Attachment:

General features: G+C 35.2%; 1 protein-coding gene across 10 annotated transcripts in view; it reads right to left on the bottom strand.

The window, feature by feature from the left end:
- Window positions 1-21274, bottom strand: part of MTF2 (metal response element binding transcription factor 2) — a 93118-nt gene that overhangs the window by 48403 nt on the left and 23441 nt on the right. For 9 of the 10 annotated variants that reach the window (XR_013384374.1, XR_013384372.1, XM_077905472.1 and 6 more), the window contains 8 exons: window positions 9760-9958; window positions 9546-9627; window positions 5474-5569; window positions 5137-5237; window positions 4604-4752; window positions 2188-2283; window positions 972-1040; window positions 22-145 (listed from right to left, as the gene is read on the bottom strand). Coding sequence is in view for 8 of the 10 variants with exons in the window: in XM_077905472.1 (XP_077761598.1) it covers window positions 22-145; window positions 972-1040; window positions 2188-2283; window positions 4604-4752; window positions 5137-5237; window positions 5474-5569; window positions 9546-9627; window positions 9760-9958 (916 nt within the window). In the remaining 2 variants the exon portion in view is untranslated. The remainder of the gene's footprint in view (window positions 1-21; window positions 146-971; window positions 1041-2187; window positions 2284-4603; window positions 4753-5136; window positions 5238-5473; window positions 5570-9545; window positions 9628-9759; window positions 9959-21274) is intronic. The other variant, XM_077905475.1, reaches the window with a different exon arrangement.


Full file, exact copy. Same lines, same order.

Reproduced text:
General features: G+C 35.2%; 1 protein-coding gene across 10 annotated transcripts in view; it reads right to left on the bottom strand.

The window, feature by feature from the left end:
- Window positions 1-21274, bottom strand: part of MTF2 (metal response element binding transcription factor 2) — a 93118-nt gene that overhangs the window by 48403 nt on the left and 23441 nt on the right. For 9 of the 10 annotated variants that reach the window (XR_013384374.1, XR_013384372.1, XM_077905472.1 and 6 more), the window contains 8 exons: window positions 9760-9958; window positions 9546-9627; window positions 5474-5569; window positions 5137-5237; window positions 4604-4752; window positions 2188-2283; window positions 972-1040; window positions 22-145 (listed from right to left, as the gene is read on the bottom strand). Coding sequence is in view for 8 of the 10 variants with exons in the window: in XM_077905472.1 (XP_077761598.1) it covers window positions 22-145; window positions 972-1040; window positions 2188-2283; window positions 4604-4752; window positions 5137-5237; window positions 5474-5569; window positions 9546-9627; window positions 9760-9958 (916 nt within the window). In the remaining 2 variants the exon portion in view is untranslated. The remainder of the gene's footprint in view (window positions 1-21; window positions 146-971; window positions 1041-2187; window positions 2284-4603; window positions 4753-5136; window positions 5238-5473; window positions 5570-9545; window positions 9628-9759; window positions 9959-21274) is intronic. The other variant, XM_077905475.1, reaches the window with a different exon arrangement.